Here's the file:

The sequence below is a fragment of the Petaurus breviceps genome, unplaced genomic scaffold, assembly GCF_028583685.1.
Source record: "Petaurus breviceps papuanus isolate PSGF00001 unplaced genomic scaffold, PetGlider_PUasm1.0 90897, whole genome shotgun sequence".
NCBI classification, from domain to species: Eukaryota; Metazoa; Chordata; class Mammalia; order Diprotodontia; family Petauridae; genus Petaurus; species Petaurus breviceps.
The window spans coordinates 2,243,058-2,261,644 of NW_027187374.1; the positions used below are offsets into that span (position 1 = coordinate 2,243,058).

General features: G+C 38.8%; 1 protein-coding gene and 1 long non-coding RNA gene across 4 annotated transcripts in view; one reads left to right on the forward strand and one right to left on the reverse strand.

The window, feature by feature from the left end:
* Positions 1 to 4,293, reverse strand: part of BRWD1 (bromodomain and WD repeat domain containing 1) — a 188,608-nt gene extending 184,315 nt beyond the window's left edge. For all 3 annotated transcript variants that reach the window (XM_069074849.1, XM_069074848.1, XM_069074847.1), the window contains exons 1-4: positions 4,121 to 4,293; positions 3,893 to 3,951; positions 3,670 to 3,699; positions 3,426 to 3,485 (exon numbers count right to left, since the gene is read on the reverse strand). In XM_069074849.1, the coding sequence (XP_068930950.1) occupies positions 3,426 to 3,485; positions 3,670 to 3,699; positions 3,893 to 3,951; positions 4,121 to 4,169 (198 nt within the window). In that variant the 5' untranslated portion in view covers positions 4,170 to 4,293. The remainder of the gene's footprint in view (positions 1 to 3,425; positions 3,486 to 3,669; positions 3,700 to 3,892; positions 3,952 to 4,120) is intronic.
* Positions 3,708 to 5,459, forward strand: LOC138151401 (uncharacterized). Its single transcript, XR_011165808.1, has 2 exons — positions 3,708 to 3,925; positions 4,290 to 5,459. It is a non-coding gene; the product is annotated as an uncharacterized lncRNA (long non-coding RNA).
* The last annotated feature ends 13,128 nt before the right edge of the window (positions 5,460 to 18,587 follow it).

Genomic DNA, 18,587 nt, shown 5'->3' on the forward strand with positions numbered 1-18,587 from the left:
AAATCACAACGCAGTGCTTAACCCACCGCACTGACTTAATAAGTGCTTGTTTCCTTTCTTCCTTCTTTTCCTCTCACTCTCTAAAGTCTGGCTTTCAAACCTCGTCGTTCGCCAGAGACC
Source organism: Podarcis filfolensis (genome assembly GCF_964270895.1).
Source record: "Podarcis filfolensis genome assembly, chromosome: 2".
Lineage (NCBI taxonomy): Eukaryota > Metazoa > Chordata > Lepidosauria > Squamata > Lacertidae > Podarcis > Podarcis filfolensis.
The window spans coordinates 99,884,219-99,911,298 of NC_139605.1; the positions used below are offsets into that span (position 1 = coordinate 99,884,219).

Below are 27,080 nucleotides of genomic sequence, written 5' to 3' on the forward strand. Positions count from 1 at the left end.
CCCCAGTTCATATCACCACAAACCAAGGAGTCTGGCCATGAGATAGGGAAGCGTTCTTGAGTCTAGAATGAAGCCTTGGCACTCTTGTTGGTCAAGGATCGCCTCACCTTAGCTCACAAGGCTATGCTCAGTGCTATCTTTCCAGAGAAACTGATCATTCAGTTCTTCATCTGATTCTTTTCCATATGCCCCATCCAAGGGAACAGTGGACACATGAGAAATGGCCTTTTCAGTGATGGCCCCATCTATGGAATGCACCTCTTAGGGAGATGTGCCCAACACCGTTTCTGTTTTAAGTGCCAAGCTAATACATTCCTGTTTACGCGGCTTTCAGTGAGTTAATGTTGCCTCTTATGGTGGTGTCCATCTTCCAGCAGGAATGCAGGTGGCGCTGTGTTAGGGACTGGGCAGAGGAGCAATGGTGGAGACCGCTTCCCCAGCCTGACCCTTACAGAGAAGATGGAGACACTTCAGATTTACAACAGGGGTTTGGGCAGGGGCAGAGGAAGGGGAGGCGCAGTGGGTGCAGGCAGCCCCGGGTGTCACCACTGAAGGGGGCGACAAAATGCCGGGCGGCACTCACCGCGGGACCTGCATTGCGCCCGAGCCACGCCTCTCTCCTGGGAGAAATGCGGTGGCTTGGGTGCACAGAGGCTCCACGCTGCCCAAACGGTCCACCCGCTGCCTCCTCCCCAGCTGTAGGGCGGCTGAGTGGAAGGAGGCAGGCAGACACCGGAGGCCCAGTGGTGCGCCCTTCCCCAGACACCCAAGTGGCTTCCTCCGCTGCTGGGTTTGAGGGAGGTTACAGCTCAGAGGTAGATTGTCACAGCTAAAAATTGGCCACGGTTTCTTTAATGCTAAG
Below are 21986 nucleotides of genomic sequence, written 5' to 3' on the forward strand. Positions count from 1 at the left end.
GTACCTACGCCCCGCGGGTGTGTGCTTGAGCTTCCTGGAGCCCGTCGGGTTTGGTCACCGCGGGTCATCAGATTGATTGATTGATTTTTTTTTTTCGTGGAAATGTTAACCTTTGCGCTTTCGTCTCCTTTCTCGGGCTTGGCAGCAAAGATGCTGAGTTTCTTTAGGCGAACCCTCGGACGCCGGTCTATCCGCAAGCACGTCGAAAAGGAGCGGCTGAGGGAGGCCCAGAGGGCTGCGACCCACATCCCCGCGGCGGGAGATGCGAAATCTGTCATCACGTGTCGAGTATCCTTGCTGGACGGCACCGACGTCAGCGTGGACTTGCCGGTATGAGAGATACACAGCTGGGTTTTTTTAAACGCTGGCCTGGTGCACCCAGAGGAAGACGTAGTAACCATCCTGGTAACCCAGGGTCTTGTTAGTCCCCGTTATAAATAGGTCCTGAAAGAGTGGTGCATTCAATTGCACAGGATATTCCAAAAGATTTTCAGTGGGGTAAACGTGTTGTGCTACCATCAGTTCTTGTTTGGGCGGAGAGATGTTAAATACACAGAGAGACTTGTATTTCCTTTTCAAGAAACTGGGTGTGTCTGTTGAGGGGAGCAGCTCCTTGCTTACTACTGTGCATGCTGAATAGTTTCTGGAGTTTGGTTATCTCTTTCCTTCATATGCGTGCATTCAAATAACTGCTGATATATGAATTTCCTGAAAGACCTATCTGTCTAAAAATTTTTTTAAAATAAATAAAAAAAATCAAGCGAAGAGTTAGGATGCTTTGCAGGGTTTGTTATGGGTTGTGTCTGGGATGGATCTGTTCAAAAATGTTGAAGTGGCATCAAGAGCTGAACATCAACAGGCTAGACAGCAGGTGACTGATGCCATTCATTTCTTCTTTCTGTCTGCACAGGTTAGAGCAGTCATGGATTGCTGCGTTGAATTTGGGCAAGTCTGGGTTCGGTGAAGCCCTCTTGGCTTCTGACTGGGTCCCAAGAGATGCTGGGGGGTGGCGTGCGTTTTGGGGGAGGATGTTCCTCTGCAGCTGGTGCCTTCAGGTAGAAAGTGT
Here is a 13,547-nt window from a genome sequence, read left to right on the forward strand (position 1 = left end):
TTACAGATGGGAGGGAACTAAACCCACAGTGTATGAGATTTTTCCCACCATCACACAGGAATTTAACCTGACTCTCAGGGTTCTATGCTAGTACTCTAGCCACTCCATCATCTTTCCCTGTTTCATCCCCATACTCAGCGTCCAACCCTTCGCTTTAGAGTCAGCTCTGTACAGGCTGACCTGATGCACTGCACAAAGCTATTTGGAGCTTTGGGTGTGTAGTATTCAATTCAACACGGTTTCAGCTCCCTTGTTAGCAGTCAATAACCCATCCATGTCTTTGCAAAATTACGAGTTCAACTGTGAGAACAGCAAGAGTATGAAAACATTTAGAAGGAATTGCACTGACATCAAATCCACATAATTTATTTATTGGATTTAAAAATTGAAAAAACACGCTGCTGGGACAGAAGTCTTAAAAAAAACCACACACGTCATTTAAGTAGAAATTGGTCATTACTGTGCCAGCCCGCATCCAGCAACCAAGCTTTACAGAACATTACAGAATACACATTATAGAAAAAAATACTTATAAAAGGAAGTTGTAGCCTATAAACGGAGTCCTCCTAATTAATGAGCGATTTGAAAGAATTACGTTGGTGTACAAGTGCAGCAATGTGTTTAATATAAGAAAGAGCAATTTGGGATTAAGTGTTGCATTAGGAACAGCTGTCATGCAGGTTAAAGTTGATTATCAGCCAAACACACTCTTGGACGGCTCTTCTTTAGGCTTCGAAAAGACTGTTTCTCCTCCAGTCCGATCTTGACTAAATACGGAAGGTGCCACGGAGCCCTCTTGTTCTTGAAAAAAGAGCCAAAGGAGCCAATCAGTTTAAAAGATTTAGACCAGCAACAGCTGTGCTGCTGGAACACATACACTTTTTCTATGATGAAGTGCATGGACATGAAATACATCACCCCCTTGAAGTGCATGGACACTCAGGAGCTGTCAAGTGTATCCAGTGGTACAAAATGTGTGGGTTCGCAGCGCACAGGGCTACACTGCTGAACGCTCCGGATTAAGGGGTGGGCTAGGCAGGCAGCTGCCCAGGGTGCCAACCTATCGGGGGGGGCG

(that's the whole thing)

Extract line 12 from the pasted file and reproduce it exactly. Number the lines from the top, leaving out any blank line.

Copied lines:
Source organism: Podarcis filfolensis (genome assembly GCF_964270895.1).